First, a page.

Caribou Habitat Restoration Fund 

What is the Caribou Habitat Restoration Fund (CHRF)?

The purpose of the Caribou Habitat Restoration Fund (CHRF) is to restore high-use caribou habitat in British Columbia using functional and ecological restoration methods. The CHRF is made possible by a $2 million grant from the Province of British Columbia to the Habitat Conservation Trust Foundation.

Who can apply for funding from the CHRF?

Any individual or organization capable of restoring habitat for caribou in British Columbia. In order to maximize the benefits for caribou using the funds available, the Province has identified priority herds and developed guidelines for selecting restoration areas and activities that will benefit these herds.

Which herd ranges will be prioritized for restoration funding?

The Province of BC requires a coordinated and strategic approach to restoring caribou habitat. The Province has identified high and medium priority herd ranges for caribou habitat restoration proposals submitted for the 2019-20 funding cycle. In determining high and medium priorities for restoration, the province considered the following factors: herd status, current population and trend, level of industrial exploration and development (i.e., need to restore), existing government direction (e.g., existing strategic or tactical plan that identifies restoration as a priority).  Applicants are encouraged to focus proposals in high priority herds to maximize benefits to caribou and caribou habitat.

High-Priority Caribou Ranges

For this application cycle, the high-priority ranges for restoration work are:
  • Barkerville
  • Calendar
  • Central Selkirks (Nakusp and Duncan)
  • Chase
  • Chinchaga
  • Columbia North
  • Hart Ranges
  • Itcha-Ilgachuz
  • Maxhamish
  • Moberly (Klinse-Za) and Scott
  • North Cariboo
  • Quintette
  • Snake-Sahtahneh
  • Tweedsmuir – Entiako
  • Wells Gray North
  • Wells Gray South
  • Wolverine

Medium-Priority Caribou Ranges

For this application cycle, the medium-priority ranges for restoration work are:
  • Columbia South
  • Frisby-Boulder
  • Graham
  • Groundhog
  • Kennedy Siding
  • Narraway
  • Narrow Lake
  • Pink Mountain
  • Takla
Restoration work in any other herd ranges is considered to be a lower priority for this funding cycle. The following map provides the approximate location of the high- and medium-priority caribou herd ranges for this cycle. 19-20_CHRF_priority_map For a more detailed map of all caribou herd ranges in BC, please visit iMapBC (note: this map is not colour-coded to show priorities for this cycle).

Which areas within these high and medium priority herd ranges should be prioritized for restoration?

High-use[1] and high-value caribou areas: areas used by caribou where development has resulted in increased use of the area by primary prey and their predators (overlap with telemetry/observed caribou locations, including knowledge of habitat use patterns based on TEK or telemetry data).
  • Focus on areas that will improve core habitat, are adjacent to intact habitat or where another caribou habitat restoration project is planned. This will help create large contiguous areas of caribou habitat with minimal disturbance.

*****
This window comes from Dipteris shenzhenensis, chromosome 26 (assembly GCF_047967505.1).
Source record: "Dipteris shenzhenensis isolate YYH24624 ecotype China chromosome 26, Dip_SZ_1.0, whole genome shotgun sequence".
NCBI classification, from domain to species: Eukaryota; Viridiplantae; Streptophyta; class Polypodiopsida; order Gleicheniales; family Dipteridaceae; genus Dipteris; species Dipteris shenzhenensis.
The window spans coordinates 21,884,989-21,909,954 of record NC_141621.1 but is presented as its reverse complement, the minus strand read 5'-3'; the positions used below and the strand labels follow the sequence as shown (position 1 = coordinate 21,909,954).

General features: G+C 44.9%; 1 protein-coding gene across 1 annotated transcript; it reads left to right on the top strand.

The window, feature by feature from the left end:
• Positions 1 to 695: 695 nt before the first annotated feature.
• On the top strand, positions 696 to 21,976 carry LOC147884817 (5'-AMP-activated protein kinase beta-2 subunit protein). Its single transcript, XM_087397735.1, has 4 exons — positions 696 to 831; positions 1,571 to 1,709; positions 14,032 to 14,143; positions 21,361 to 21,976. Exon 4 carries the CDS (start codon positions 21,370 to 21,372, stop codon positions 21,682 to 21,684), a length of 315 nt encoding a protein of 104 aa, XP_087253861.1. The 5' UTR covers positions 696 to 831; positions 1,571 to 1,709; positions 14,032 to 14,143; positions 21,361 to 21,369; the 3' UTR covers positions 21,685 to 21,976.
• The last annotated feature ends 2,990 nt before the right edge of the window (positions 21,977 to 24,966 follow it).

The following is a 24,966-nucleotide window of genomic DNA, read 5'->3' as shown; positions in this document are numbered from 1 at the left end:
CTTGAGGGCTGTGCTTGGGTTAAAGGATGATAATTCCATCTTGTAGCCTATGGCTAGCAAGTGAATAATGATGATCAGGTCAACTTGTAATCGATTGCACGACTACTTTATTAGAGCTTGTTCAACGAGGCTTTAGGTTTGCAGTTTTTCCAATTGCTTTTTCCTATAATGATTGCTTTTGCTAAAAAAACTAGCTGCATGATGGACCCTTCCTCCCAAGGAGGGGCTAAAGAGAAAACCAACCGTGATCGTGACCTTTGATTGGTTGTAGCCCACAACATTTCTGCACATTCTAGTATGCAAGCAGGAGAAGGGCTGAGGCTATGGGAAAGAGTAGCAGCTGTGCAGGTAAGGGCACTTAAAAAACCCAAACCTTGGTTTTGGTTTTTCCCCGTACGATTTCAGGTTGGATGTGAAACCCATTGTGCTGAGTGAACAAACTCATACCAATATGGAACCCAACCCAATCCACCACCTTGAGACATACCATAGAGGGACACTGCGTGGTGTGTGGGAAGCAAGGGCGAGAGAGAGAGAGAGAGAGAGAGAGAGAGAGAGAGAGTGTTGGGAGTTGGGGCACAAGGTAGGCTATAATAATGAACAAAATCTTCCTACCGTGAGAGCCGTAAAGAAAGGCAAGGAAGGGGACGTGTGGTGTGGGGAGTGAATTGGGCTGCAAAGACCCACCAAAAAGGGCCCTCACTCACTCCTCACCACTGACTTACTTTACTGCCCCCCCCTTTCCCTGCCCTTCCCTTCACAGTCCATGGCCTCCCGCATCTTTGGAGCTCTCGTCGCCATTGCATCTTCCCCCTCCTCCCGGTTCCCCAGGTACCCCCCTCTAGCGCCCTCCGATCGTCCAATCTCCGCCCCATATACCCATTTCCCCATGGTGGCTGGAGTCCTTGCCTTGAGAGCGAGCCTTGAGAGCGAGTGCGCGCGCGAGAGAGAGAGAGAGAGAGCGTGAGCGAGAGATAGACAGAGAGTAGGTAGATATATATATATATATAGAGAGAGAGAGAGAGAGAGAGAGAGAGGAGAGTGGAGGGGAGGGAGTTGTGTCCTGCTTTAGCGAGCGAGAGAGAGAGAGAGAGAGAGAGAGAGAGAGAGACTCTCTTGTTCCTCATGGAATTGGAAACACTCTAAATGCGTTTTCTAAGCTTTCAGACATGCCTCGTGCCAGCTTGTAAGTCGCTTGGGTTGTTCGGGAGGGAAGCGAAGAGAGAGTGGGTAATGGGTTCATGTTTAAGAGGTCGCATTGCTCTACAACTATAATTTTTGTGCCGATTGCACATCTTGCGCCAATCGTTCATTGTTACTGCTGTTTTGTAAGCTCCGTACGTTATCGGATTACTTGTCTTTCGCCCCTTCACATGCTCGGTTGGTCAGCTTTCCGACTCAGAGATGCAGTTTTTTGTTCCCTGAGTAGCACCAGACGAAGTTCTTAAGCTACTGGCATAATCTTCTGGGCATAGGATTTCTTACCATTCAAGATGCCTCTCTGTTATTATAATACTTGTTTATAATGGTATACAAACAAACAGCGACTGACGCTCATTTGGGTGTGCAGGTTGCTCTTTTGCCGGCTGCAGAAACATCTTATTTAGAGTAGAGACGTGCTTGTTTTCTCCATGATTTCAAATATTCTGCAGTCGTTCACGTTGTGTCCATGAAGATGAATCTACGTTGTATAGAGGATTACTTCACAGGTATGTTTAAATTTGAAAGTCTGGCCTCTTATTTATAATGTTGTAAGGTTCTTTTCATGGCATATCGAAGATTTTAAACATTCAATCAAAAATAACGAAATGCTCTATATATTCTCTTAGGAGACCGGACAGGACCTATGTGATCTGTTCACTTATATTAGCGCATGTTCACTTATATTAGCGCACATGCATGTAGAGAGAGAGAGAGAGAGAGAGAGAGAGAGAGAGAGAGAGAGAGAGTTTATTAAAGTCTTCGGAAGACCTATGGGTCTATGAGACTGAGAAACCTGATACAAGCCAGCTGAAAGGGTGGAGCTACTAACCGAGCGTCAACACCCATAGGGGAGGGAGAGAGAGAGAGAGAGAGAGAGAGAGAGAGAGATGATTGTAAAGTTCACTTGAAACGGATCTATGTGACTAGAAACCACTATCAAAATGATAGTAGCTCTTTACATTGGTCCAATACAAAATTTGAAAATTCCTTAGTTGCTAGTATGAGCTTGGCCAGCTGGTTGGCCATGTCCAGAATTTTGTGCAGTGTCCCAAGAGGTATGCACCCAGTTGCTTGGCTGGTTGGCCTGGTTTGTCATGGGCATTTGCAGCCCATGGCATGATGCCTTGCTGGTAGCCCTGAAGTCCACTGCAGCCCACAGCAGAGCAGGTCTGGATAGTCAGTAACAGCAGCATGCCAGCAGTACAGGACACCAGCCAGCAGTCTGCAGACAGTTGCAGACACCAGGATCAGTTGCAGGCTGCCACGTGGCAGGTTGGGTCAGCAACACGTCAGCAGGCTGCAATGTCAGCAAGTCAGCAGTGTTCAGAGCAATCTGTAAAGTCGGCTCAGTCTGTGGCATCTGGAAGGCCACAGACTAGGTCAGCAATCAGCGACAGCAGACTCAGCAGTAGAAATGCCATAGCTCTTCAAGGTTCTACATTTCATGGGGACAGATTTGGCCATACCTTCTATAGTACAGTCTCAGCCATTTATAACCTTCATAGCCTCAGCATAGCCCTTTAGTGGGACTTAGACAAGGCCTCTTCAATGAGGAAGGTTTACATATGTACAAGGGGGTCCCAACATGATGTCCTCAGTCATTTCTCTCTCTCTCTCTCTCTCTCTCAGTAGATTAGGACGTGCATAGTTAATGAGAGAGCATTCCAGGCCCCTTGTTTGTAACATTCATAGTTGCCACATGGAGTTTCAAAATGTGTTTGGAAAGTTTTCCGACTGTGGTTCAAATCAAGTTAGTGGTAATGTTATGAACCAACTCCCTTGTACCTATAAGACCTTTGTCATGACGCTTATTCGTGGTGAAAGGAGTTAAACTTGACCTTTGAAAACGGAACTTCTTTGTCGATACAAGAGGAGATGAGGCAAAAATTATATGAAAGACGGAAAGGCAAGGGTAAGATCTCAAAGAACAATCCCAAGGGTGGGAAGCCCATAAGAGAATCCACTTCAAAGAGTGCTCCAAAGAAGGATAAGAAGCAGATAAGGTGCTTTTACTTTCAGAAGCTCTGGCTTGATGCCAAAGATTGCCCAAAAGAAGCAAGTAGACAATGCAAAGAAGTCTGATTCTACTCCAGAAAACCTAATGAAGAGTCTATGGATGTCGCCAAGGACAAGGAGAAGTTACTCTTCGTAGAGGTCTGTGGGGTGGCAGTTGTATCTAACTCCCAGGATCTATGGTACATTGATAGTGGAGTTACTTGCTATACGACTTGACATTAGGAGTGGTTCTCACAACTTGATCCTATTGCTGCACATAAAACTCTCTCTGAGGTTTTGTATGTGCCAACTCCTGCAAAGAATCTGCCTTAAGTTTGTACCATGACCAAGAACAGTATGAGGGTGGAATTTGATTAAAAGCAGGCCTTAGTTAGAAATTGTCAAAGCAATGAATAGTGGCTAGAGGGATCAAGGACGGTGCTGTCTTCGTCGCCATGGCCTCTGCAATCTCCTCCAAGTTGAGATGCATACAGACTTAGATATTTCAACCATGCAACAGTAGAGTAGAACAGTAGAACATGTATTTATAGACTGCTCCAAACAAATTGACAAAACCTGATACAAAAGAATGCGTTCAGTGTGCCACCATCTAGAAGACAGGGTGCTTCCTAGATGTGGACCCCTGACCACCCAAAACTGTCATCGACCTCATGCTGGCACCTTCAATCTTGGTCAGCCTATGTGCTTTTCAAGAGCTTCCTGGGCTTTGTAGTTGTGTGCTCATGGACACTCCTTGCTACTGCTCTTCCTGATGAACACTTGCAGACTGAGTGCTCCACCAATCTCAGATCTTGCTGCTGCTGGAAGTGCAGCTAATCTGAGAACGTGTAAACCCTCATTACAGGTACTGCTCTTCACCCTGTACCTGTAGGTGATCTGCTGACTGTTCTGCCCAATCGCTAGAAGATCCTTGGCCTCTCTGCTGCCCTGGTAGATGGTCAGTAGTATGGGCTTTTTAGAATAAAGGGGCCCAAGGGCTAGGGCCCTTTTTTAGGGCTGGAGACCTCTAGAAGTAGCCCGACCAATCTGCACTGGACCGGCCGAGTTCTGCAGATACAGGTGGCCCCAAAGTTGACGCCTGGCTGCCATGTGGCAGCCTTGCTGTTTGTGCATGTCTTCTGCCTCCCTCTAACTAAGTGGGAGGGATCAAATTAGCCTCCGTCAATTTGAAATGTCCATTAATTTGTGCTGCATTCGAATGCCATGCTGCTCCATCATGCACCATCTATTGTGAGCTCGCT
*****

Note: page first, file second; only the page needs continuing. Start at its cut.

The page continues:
• Focus on areas of high predation risk: movement corridors or known overlaps with predators in historical caribou refuge areas (e.g. peatlands or areas adjacent to peatlands).
  • Focus on areas with low potential future industrial and recreational disturbance (areas with low tenure activity and low potential for future disturbance). It is the applicant’s responsibility to determine land status and constraints (e.g. overlapping tenures) and engage with affected stakeholders and First Nations.
  • Focus on areas accessible for restoration.
  • Focus on areas where a coordinated access management plan has been developed or is underway.
  • Focus on sites that are available for treatment (i.e. not under active disposition or provincial designation, such as a designated recreational trail) and that are not permanent disturbance features.
  • Focus on sites that are unlikely to regenerate naturally without intervention.
[1] Telemetry, census, observational data, Traditional Knowledge

What type of restoration projects within these areas will be prioritized for funding?

For this funding cycle, priority will be given to functional restoration projects that will reduce the use of linear features by predators and people so as to reduce caribou mortality in the short term. Ecological restoration is important to meet the long-term goals at many sites and can be done in conjunction with functional restoration.
  • Focus on the functional restoration of roads or other linear features adjacent or leading to areas of intact, high-value caribou habitat.
  • Focus on treating disturbance features where natural vegetation recovery is not occurring, or is limited, with the treatment focused on the site-specific limiting factor.
  • Focus on reducing the suitability of matrix habitat for primary prey such as planting or treating areas with high shrub production.

Additional Considerations

  • Proposed activities must not be part of an existing statutory/legal obligation.
  • Implementation of proposed treatments should not result in additional habitat disturbance.
  • Mitigation should be undertaken to minimize the environmental impact of treatments, such as archeological resources, watercourse crossings, minimizing impacts on other Species at Risk, etc.
Please ensure you have reviewed the Eligible Activities List and understand the activities that are eligible for funding under this program.